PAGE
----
City hall wading pool to become shallower, council decides

Edmonton city council isn’t willing to take the plunge on a deeper pool at City Hall, despite push from the public to keep the water at 40 centimetres.

In an 8-4 decision, city council votes to lower pool depth to meet provincial safety code

Two options to keep the pool at 40 cm would have cost another $400,000 and would likely have taken longer to complete, city administration say. (John Robertson/CBC)

Edmonton city council isn't willing to take the plunge on a deeper wading pool outside city hall, despite a push from the public to keep the water at 40 centimetres.

Council voted 8-4 Tuesday for the plan to rehabilitate the pool to a depth of 15 centimetres, as part of an overall $13-million project to revamp civic plaza.

The shallower option was the original design prepared by administration before council asked to see other possibilities. 

The debate about the pool has gone on for weeks and several councillors seemed eager to make a decision.

"I feel like we've had plenty of input from our public," Mayor Don Iveson said.

The mayor acknowledged most public feedback called for keeping the pool water knee deep, but Iveson voted for the shallow design anyway.

"Ideally, we would have found a way to do it with the water still being a little bit deeper," he said. 
A rendering of the city hall wading pool that depicts the proposed ankle-deep level. (City of Edmonton)

The deeper pool would need a fence around the area or a 24-hour security guard. Both options were estimated to cost an extra $400,000 with the security detail costing another $122,00 a year.

It would have taken longer to build with the project spilling over from 2019 into the 2020 festival season.

"Weighing all of that, I'm happy to defend to our public that what's realistic and the best compromise under the situation is to go with what's designed," Iveson said.

Coun. Sarah Hamilton also advocated for a prompt decision in favour of 15 centimetres. 
Coun. Sarah Hamilton says she likes the idea of free admission to all outdoor pools this summer. (CBC)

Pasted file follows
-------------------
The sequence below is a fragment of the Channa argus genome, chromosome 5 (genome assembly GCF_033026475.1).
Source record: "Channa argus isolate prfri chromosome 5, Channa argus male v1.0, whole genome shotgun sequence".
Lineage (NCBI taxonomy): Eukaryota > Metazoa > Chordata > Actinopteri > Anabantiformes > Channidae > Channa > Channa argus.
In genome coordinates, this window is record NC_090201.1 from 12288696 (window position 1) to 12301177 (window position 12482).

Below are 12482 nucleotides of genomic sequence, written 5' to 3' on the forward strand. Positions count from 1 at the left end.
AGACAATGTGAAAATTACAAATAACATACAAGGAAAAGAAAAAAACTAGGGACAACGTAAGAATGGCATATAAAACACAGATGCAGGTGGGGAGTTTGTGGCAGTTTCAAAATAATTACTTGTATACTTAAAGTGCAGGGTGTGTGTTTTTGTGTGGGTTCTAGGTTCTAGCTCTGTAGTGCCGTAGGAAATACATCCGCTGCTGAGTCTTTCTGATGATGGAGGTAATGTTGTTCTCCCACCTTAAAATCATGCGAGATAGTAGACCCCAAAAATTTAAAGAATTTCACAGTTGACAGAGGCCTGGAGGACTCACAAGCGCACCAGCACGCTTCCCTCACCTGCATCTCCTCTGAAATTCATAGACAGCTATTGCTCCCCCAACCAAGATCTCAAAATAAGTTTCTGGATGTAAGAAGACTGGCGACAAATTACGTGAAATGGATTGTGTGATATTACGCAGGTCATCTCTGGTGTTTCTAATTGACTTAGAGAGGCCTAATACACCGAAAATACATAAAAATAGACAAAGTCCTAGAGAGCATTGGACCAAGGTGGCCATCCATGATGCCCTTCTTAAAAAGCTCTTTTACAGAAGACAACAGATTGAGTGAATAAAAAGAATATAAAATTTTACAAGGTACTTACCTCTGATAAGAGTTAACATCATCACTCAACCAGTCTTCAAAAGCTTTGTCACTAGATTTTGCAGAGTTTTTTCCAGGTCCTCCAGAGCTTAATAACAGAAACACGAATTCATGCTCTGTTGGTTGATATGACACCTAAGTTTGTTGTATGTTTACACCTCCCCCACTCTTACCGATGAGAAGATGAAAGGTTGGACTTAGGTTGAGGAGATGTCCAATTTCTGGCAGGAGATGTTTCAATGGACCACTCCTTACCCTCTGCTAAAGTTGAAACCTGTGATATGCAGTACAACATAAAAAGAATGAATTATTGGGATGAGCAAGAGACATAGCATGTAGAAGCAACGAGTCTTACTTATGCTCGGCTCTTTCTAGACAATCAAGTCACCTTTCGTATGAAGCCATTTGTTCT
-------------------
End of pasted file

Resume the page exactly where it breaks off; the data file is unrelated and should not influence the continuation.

She said it's better to invest the money to provide free entry into public pools around the city, giving more people access to recreation.

"[It's] more inclusive to allow people to enjoy their own neighbourhoods than to make them go downtown."

Last year, admission was free at outdoor pools, a move that cost the city about $400,000, council was told.

About 88,000 people visited the city's four outdoor pools in 2016. That number spiked to 190,000 from July to September last year, when the city offered free admission to the pools. 
Coun. Aaron Paquette wanted to keep the pool at 40 centimetres after hearing from hundreds of constituents who frequent the civic plaza. (CBC)

Statistics show that nearly 67,000 people waded in the city hall pool last summer.

"Those are incredible numbers," Coun. Aaron Paquette said. "It shows that this is a success story in Edmonton."

'We've spent more ... in a blink of an eye'

Coun. Mike Nickel said he was confused about why council didn't heed the wishes of the public.

"Even though everybody admits they wanted to keep it as it is," he said, "now we have a council that says, 'Nah, we're not going to listen to that.'

"We've spent more money on projects in a blink of an eye, without giving it second thought."

He pointed to the new funicular, which cost $25 million to build. The Experience Jasper Avenue project cost $19 million.

The 25-year-old fountain and wading pool at city hall must be rehabilitated to meet provincial safety standards.

The accessibility factor

The city's accessibility advisory committee met Monday night and decided it preferred the 15-cm option, for a more "seamless experience," Rob Smyth with citizen services told council Tuesday. 
The shallower design allows wheelchair access on both sides of the rink in the winter, while the 40 cm design would have access on one side. (CBC)

The original design of 15 cm allows wheelchair accessibility on both sides of the pool when it turns into a rink in the winter. That reduces the surface area of the rink by 20 per cent.

The pool will be closed this spring as construction begins on the civic plaza. The project is scheduled to be finished in time for the 2019 festival season.

About the Author

Natasha Riebe


Natasha Riebe landed at CBC News in Edmonton after radio, TV and print journalism gigs in Halifax, Seoul, Yellowknife and on Vancouver Island. Please send tips in confidence to natasha.riebe@cbc.ca.